The University Honors Programs strives to host classes that reach beyond the core curriculum and give students a chance to explore the latest research, urgent topics, and ideas that move across disciplines. One new course, the Multicultural Art and Science of Forgiveness, does just that. The instructor, Dr. Ann Recine, is a recently retired professor of nursing, a UWEC alumna, and a leader in the field of interdisciplinary research on forgiveness.
Dr. Recine first encountered research on forgiveness as a student. As she became more interested in the field, she began leading community groups and facilitating discussions about anger, where people would share experiences of how they were able to forgive. Dr. Recine was inspired to learn more so she could help more people: forgiveness is “valuable and potentially life changing,” she tells us. Over the course of more than a decade, she has published widely on forgiveness, including the articles “Concept analysis of forgiveness with a multi‐cultural emphasis” (Journal of Advanced Nursing, 2007), “Health promotion through forgiveness interventions” (Journal of Holistic Nursing, 2009), “Designing forgiveness interventions: Guidance from five meta-analyses” (Journal of Holistic Nursing, 2015), and, most recently, “How people forgive: a systematic review of nurse-authored qualitative research” (Journal of Holistic Nursing, 2020).
In designing an honors course on this topic, Dr. Recine strove to maximize student engagement. She wanted to find a line between delivering content but also allowing “opportunities to process things with each other and talk.” Since this course is heavily based around discussion, students get to open up and learn about each other. Dr. Recine particularly values when students share personal insights—she believes it helps enrich the course as a whole. One current student, Stephanie Walters, notes that the class has encouraged her to be self-reflective by "creating a safe space for people to share personal stories on forgiveness whether it being forgiving others or ourselves.”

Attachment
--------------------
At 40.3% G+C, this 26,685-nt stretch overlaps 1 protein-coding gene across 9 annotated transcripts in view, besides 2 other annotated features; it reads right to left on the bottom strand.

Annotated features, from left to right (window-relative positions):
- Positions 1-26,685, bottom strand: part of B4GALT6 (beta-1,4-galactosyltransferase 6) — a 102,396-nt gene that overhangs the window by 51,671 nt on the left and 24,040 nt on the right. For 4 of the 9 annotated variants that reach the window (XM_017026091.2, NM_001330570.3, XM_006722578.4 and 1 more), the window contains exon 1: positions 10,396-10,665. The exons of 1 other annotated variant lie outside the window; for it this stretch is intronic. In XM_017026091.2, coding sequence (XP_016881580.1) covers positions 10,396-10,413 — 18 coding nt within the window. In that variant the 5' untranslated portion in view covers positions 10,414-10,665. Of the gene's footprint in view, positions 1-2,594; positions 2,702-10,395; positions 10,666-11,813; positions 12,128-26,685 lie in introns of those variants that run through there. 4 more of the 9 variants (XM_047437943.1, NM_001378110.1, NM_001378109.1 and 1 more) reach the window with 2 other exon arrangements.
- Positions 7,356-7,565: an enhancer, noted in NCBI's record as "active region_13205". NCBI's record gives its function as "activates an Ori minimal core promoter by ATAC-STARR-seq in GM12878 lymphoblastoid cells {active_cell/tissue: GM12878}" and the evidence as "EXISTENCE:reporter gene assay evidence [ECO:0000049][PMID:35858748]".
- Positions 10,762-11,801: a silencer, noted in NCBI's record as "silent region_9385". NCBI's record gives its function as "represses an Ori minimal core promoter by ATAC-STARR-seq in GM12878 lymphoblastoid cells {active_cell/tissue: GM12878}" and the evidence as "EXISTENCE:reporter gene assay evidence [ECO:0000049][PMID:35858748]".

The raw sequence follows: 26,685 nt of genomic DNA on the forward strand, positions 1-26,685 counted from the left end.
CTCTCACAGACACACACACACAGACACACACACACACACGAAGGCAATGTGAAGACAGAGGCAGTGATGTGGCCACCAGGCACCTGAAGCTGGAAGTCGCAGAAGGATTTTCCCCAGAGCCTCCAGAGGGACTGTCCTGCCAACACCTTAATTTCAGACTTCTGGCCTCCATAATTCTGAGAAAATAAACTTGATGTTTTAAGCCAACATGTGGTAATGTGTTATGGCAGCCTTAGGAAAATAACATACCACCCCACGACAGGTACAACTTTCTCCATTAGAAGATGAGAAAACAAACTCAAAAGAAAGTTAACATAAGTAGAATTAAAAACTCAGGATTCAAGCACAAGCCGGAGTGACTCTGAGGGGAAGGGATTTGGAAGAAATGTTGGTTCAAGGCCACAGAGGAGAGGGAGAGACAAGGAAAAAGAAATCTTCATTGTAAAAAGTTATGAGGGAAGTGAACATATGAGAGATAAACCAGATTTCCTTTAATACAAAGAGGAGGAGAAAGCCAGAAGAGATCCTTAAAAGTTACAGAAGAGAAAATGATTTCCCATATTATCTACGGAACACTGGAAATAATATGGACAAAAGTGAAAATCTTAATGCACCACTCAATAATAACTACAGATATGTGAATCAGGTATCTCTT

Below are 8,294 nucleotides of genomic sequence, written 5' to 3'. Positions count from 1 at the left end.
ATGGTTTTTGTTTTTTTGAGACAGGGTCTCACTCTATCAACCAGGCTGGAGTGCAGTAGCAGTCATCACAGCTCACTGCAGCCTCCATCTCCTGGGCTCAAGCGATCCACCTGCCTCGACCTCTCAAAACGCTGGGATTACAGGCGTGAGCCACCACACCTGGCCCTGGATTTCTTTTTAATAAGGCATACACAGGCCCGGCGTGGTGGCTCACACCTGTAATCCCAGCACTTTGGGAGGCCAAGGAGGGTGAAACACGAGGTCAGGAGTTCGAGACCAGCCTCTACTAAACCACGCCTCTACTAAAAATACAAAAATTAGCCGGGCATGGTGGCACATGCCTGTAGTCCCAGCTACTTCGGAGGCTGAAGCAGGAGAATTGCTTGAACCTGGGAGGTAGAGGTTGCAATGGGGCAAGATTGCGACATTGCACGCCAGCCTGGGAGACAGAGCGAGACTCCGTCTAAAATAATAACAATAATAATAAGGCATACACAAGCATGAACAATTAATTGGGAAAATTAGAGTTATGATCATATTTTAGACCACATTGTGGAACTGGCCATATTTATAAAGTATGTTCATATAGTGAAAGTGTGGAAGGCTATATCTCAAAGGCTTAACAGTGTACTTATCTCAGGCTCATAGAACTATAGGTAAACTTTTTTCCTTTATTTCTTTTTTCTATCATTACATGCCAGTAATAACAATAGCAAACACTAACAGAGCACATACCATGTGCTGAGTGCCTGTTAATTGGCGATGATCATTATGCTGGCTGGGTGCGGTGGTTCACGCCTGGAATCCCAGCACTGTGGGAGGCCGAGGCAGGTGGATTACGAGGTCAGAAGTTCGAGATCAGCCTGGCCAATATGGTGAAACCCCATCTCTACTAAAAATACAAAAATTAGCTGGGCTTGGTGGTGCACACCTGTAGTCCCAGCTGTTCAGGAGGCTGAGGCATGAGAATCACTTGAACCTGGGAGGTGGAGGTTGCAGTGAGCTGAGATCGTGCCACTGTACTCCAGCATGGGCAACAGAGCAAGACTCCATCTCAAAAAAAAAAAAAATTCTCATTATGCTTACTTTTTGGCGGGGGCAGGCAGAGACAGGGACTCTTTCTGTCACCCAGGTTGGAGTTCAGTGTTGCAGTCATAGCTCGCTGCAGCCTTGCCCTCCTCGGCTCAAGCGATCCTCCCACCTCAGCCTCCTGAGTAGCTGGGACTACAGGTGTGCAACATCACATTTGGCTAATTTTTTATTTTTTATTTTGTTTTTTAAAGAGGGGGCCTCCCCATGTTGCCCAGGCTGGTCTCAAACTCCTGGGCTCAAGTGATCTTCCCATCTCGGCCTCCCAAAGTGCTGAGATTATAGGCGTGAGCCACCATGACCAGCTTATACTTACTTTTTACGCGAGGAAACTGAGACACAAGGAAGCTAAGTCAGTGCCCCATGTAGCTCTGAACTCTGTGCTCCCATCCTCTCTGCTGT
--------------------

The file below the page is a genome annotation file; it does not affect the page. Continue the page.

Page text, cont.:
Dr. Recine’s students have been discussing how much mental health affects physical health—and the role forgiveness can play in improving both. Student Leah Vraspir tells us that the course “has been eye-opening in showing how important the concept of forgiveness is in so many parts of life beyond what I initially thought possible.”
One particular highlight of this course is its interdisciplinary lens, which looks at forgiveness in contexts ranging from psychoendocrinology to theatre. Dr. Recine is partnering with a team of actors to stage a virtual reading of Blood Guilt, a contemporary play by Jane and Jim Jeffries, to give students a chance to experience a theatrical take on forgiveness and to explore how theatrical techniques might be used in forgiveness interventions.
Dr. Recine also wants her students to gain skills from this course. Some are research-focused, like learning how to read journal articles and prepare annotated bibliographies. Other skills are more emotional, such as articulating and regulating feelings. The course also focuses on thinking, writing, and ethical skills. She particularly enjoys working with the Honors Program because “the students want to be inspired and challenged to do something different or gain skills.” Dr. Recine views this class as a great opportunity to not only pass on her knowledge but learn from the students as well.
To learn more about our ever-changing slate of interdisciplinary, discussion-focused honors colloquia, check out our catalog of fall 2021 courses here.